Teachers are real heroes. They were yesterday, they are today and will be forever. They were heroes during the time of our grandparents, and I trust they will be heroes for our children. Teachers have the opportunity to serve as guides in the most transitional stage of life. Probably, we all have a teacher who made a class, a conversation or an exercise a life lesson that stuck with us. We all have that one teacher, leader, or guide that made our education a transformational step.

 

I am sure teachers today are acting as superheroes for their students. But I also know they might doubt or question this superpower. They may feel questioned by their peers and their family members. Because in today’s world, in which digital immigrants educate digital natives, the educational experience has become increasingly challenging. What used to be the mother of vocations, has turned into an extremely stressful and overwhelming job.

 

I spend a lot more time than I objectively have to read about educational methodologies. I confess that as I reflect on the Singapore, Danish, and Finnish methods or Learning by Doing, Inquiry Based Learning, Project Based Learning or Theory of Flipped Classroom, I think … all this information is spectacular but how does all this blend? How does all this become an opportunity as opposed to an overwhelming pressure? Teachers want to feel influential, feel the vocation as a fire that climbs up from below. Every teacher I ever met wishes to generate a meaningful experience for their students. How to generate a transformational experience for students? How to generate a co-creative and participatory environment in which students return to feel passion for learning? In the words of Melina Furman, when does the grey experience become a multicolored pathway?

 

I did not study pedagogy (yet), I do not face 30 young kids every day, I’m not a decision maker of the educational world, I am not a a policy maker in the educational field. But in the last two years, I have spent hours (probably the best of my life) in classrooms and school corridors. Looking. Listening. Closing my eyes and opening them. One of conclusions I reached is we should be flipping the classroom.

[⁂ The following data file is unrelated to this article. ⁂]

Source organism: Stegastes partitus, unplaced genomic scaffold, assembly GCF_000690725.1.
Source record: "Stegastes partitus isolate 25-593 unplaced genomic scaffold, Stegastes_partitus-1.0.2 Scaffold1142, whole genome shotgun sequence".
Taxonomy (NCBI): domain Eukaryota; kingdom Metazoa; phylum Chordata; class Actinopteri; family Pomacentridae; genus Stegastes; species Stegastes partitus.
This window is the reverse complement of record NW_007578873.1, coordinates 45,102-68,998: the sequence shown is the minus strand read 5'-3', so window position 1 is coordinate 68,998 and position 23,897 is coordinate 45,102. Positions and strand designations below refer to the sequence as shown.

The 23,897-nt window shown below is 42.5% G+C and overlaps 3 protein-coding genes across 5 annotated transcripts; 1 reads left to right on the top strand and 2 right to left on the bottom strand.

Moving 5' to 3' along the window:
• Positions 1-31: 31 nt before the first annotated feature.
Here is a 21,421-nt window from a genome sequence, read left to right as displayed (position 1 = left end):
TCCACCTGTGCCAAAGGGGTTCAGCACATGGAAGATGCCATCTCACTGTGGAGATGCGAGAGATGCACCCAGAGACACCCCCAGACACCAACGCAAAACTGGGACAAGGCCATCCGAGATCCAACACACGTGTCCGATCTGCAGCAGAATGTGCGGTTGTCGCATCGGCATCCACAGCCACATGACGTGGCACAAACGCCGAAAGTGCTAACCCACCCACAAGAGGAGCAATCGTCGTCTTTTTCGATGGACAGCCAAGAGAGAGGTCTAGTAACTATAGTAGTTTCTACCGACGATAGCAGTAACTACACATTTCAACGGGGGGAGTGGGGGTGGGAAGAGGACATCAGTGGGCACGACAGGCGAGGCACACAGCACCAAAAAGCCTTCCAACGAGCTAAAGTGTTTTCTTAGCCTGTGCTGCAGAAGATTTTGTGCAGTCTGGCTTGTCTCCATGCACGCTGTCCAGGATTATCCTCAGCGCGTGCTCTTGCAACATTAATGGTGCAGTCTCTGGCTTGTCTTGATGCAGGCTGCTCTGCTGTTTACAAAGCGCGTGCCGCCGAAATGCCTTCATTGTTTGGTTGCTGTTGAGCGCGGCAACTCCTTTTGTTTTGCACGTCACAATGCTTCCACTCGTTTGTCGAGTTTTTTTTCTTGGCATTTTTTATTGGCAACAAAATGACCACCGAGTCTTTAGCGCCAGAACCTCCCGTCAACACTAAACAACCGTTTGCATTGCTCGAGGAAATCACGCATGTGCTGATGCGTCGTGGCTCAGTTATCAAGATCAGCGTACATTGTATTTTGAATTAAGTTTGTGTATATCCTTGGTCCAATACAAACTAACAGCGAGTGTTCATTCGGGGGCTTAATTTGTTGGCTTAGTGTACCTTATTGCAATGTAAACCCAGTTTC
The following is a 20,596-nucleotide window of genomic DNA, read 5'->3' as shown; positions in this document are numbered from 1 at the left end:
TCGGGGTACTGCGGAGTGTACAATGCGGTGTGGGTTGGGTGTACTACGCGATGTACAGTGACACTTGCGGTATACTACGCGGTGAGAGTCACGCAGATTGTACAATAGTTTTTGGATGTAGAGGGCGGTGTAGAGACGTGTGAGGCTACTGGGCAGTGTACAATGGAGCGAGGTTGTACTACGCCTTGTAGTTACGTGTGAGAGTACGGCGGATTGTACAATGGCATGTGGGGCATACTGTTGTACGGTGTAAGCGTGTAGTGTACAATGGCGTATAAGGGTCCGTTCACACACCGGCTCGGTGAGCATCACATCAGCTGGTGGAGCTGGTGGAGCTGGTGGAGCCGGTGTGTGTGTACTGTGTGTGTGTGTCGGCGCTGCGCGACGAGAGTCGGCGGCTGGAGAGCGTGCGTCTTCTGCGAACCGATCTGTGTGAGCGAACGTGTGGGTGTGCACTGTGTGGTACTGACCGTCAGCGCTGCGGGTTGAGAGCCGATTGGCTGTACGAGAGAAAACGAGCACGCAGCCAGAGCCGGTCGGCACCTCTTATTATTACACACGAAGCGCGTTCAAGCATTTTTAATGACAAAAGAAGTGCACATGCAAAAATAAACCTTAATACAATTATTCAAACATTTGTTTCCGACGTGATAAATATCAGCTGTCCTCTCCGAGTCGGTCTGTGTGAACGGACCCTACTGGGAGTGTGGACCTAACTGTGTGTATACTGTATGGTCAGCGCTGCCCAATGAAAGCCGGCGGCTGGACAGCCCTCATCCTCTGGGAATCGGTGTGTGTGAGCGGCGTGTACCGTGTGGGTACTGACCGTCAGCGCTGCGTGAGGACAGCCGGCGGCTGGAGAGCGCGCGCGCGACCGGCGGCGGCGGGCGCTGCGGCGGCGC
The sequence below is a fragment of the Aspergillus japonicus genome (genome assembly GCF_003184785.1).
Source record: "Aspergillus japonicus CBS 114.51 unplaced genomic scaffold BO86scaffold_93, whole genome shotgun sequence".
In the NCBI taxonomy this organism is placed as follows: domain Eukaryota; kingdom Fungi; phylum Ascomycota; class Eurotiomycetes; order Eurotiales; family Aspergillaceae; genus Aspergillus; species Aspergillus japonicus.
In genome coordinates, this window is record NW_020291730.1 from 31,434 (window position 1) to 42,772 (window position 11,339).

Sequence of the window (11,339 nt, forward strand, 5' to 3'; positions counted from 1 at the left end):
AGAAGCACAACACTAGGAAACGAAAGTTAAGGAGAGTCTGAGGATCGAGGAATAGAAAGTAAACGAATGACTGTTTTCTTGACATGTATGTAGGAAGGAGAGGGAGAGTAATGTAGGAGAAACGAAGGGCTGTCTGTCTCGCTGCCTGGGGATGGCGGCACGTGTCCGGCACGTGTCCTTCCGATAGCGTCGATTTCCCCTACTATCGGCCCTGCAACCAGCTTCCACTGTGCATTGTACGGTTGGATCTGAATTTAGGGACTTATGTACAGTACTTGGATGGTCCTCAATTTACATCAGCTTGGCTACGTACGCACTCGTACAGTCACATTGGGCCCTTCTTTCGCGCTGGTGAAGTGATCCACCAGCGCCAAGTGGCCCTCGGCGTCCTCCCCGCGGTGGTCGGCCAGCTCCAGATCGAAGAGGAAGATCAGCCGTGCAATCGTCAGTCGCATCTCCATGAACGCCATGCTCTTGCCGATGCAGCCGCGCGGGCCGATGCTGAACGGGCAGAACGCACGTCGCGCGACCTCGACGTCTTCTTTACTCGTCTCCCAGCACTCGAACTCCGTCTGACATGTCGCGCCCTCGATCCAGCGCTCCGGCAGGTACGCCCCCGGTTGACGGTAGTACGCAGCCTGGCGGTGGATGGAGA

The theory of flipped classroom, in words that we all understand, is a pedagogical approach that is entirely different to how we were educated. Direct instruction (educational content) no longer exists in the space of collective learning (classroom) but instead in the individual’s house. This means that in the classroom, time is used differently. The classroom becomes a dynamic learning environment in which the educator guides students to ask questions, play, experiment, apply themselves, draw, build, look out the window, invent, manufacture, etc. The teacher encourages participation in order to learn creatively.

 

I can tell what you’re thinking. It sounds amazing! They should totally implement this! But how do you implement it? We may all agree that lecture type lessons are boring and almost old-school, but they are still the fastest way to transfer notes from teachers to student without passing through the minds of either. They still work, they still get students get through standardized tests

 

The problem is that teacher demotivation is at its peak. Teacher regulations add up and prevent teachers from innovation. Flipped classroom theory means that teachers must investigate, create lessons, propose something new …. More work for a teacher. You are wrong if you think I would attribute the existing problems in the system to teachers. There is no group that requires more help than them. They need us.

 

I believe we may all agree that something has changed. When we were young kids, teachers helped us become future citizens and professionals for a world they could imagine, that they could predict. Teachers face today the arduous task to prepare kids for a world they can’t even imagine how it will be and what challenges it will present. They have this task regardless of our lack of trust and judgments. Teachers today need, perhaps more than yesterday, the fundamental, ethical and unconditional support of the parent community. They need to regain their role as guide, but will struggle without the support and confidence of the student’s tutors. We can continue to criticize the education system, or we can take our share of responsibility and deliver the power to educate to teachers (yes, with all that that means).

 

Teachers need many things for the flipped classroom to happen. They need everyone’s support, artists, thinkers, and intellectuals may help them find the new formula that allows them to resuscitate the purpose of learning. Teachers also need politicians, curriculum needs to be aligned to what really happens in the classroom and in the world. Finally, teachers need academia. Those who teach to teach. Careers that involve education and pedagogy need to include strong components of innovation and promote multidisciplinary work.

 

Teachers need you, me, and everyone. Because as I heard from someone whom I love infinitely; solely you will always go faster, but together, we can go further.

 

 

Victoria Corti

Passionate about education

COO Lab4U

Comments are closed.